Let $p$ be a large public prime. Alice holds a private key $(e_1,d_1) \in Z_{p-1}^*$ such that $e_1 d_1 = 1 \mod {p-1}$. Bob also holds a different private key $(e_2,d_2)$ with the same property.

Let's say Alice wants to send a message $\large m \in Z_p^*$ to Bob:

$1.$ Alice computes and sends $\large m^{e_1} \mod p$ to Bob.
$2.$ Bob computes and sends $\large m^{e_1e_2} \mod p$ to Alice.
$3.$ Alice computes and sends $\large m^{e_1e_2d_1} = m^{e_2} \mod p $ to Bob.
$4.$ Bob decrypts by computing $\large m^{e_2d_2} = m \mod p$

Assuming Eve can read (but not modify) the messages exchanged between Alice and Bob, can she obtain any meaningful information about $\large m$ ? What happens if Alice and Bob use the same protocol to exchange multiple messages $\large m_1,m_2,...,m_t$ using the same private keys ?


1 Answer 1


This is the Shamir Three Pass protocol; it turns out the attacker can deduce some information about $m$; whether that information is meaningful depends on exactly what you are sensitive to.

Exactly what information is leaked turns out to depend on the factorization of $p-1$ (assuming, of course, that $p$ is large enough to make solving the discete problem infeasible); if $p-1$ has a factor $q$, the attacker can deduce the value of $m^{(p-1)/q}$ with $O(\sqrt{q})$ effort. If $p$ is a strong prime, that is, if $(p-1)/2$ is also prime, then the only thing that is leaked is the value of $m^{(p-1)/2}$, that is, whether $m$ is a quadratic residue modulo $p$.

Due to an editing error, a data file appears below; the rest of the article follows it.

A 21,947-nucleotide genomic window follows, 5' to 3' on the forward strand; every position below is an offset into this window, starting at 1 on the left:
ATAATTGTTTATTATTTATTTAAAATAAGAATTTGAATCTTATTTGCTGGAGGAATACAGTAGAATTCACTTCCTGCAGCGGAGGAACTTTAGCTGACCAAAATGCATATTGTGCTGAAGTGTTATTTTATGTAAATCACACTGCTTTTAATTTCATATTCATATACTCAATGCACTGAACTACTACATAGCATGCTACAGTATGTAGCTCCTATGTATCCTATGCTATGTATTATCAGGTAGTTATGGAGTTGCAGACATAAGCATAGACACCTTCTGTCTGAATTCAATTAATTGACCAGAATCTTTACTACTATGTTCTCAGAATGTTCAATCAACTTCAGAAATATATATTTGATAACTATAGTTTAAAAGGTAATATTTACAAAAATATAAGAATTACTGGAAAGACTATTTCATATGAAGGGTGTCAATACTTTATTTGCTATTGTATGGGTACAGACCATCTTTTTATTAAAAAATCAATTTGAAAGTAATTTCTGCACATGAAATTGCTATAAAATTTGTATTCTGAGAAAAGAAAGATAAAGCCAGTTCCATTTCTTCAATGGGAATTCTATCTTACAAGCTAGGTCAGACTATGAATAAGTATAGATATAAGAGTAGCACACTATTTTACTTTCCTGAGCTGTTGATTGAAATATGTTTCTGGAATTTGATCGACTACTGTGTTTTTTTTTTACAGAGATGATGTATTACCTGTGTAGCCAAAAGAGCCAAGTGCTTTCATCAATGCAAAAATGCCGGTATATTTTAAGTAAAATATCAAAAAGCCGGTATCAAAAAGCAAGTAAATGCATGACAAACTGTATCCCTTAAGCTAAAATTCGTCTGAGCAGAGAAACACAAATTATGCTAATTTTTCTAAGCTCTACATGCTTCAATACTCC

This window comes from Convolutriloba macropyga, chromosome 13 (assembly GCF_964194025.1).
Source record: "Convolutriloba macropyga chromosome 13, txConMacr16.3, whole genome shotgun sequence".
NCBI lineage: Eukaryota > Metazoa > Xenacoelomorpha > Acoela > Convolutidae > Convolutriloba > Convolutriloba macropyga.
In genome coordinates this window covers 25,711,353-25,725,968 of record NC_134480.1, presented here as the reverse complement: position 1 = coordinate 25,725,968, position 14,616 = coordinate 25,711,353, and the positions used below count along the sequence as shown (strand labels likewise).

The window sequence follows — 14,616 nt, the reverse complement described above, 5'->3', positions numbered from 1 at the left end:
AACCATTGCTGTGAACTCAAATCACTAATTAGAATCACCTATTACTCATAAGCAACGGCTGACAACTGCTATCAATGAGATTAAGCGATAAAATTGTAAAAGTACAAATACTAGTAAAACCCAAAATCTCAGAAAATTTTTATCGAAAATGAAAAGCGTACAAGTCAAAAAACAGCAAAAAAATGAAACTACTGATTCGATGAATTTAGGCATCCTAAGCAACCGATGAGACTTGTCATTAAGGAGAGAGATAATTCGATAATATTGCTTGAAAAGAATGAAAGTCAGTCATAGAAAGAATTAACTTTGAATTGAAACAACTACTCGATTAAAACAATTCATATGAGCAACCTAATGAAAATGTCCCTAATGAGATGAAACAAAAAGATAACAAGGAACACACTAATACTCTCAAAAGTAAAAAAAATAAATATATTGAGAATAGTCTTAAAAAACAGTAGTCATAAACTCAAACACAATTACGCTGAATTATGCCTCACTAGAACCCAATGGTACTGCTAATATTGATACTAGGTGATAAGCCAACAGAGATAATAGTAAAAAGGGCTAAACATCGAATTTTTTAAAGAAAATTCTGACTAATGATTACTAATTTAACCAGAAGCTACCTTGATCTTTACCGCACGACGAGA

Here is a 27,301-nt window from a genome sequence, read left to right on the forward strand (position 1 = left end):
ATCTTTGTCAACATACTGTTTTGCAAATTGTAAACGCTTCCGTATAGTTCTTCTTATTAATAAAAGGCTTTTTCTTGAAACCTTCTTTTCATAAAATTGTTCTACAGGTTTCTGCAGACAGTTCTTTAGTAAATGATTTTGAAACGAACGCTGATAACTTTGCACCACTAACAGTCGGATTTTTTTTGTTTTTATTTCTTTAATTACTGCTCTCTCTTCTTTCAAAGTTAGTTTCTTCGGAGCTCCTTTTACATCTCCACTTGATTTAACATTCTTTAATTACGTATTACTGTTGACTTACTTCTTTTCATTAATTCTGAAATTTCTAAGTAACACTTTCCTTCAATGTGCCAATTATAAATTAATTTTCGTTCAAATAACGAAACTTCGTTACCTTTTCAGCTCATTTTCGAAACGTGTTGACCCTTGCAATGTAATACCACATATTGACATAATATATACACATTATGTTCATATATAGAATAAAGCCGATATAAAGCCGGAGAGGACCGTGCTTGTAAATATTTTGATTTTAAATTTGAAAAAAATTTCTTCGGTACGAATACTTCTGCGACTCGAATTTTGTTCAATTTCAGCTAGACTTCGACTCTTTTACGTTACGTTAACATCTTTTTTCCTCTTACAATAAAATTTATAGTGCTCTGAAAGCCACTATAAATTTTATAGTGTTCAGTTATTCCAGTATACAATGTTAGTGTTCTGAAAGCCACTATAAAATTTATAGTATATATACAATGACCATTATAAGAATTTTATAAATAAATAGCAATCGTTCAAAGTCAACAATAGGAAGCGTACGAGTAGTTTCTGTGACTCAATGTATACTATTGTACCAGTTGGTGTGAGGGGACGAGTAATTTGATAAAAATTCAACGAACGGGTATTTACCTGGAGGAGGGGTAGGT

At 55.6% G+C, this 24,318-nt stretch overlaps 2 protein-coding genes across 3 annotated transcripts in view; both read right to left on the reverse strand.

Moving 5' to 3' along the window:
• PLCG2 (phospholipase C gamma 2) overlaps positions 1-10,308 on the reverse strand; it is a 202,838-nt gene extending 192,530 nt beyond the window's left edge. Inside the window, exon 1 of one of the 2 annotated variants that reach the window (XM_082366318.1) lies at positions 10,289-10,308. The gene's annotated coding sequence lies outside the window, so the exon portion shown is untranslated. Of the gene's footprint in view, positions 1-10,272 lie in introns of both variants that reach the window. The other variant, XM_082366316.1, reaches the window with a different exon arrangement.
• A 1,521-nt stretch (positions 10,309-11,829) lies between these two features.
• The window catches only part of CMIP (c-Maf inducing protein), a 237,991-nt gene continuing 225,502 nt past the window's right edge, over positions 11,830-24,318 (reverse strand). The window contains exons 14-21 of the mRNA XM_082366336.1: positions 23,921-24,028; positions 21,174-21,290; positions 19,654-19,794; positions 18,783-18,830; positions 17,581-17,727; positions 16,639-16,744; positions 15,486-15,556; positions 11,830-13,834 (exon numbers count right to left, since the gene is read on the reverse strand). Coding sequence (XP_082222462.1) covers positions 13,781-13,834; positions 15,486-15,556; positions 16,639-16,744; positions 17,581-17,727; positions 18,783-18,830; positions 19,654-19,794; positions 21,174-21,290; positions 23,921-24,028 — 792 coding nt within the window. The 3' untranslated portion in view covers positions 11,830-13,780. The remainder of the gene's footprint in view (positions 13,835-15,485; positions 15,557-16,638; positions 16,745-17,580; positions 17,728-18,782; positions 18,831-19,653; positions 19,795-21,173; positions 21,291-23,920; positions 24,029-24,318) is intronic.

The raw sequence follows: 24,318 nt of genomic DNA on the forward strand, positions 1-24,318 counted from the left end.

As for sending multiple messages $m_1, m_2, ..., m_t$ using the same private keys, well, if the messages are independent, we can show that there cannot be a weakness that reveals even one of the messages (the proof goes as follows: if there were something where, given $t$ independent exchanges $m_1, m_2, ..., m_t$, it has a nontrivial probability of giving us $m_i$ for some $i$; then we can take a single exchange and blind it $t$ times to generate $t$ independent looking exchanges; if our multi-exchanged weakness revealed one of the blinded messages, we can translate that back to the original message). However, this proof technique relies on the messages being independent; if the messages had relationships between them, it is possible that the attacker could deduce that relationship (however, they still wouldn't be able to reconstruct the messages).


Your Answer

By clicking “Post Your Answer”, you agree to our terms of service and acknowledge you have read our privacy policy.

Not the answer you're looking for? Browse other questions tagged or ask your own question.